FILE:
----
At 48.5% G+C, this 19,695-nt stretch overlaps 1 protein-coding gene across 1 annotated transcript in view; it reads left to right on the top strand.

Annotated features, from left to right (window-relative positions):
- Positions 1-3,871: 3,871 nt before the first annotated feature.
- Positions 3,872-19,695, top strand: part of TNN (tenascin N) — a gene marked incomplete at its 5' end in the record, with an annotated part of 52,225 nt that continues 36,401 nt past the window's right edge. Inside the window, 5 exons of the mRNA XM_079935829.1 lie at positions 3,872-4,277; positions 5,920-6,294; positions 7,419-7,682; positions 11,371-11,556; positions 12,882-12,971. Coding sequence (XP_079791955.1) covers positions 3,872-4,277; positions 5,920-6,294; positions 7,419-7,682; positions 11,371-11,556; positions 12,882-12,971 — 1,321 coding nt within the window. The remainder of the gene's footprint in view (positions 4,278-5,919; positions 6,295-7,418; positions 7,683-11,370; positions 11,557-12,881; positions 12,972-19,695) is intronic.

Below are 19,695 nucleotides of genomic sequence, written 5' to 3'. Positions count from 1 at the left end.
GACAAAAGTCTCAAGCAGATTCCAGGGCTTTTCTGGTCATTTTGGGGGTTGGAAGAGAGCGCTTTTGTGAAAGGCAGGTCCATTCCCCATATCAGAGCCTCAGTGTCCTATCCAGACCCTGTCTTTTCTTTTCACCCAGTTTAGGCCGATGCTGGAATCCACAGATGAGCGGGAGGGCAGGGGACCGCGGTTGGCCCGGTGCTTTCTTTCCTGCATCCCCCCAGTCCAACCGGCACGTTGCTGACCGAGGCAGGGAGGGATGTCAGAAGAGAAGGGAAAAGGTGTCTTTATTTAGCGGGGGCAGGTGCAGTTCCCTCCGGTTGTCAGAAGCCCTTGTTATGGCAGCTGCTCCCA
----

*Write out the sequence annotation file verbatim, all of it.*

At 48.5% G+C, this 19,695-nt stretch overlaps 1 protein-coding gene across 1 annotated transcript in view; it reads left to right on the top strand.

Annotated features, from left to right (window-relative positions):
- Positions 1-3,871: 3,871 nt before the first annotated feature.
- Positions 3,872-19,695, top strand: part of TNN (tenascin N) — a gene marked incomplete at its 5' end in the record, with an annotated part of 52,225 nt that continues 36,401 nt past the window's right edge. Inside the window, 5 exons of the mRNA XM_079935829.1 lie at positions 3,872-4,277; positions 5,920-6,294; positions 7,419-7,682; positions 11,371-11,556; positions 12,882-12,971. Coding sequence (XP_079791955.1) covers positions 3,872-4,277; positions 5,920-6,294; positions 7,419-7,682; positions 11,371-11,556; positions 12,882-12,971 — 1,321 coding nt within the window. The remainder of the gene's footprint in view (positions 4,278-5,919; positions 6,295-7,418; positions 7,683-11,370; positions 11,557-12,881; positions 12,972-19,695) is intronic.

Below are 19,695 nucleotides of genomic sequence, written 5' to 3'. Positions count from 1 at the left end.
GACAAAAGTCTCAAGCAGATTCCAGGGCTTTTCTGGTCATTTTGGGGGTTGGAAGAGAGCGCTTTTGTGAAAGGCAGGTCCATTCCCCATATCAGAGCCTCAGTGTCCTATCCAGACCCTGTCTTTTCTTTTCACCCAGTTTAGGCCGATGCTGGAATCCACAGATGAGCGGGAGGGCAGGGGACCGCGGTTGGCCCGGTGCTTTCTTTCCTGCATCCCCCCAGTCCAACCGGCACGTTGCTGACCGAGGCAGGGAGGGATGTCAGAAGAGAAGGGAAAAGGTGTCTTTATTTAGCGGGGGCAGGTGCAGTTCCCTCCGGTTGTCAGAAGCCCTTGTTATGGCAGCTGCTCCCA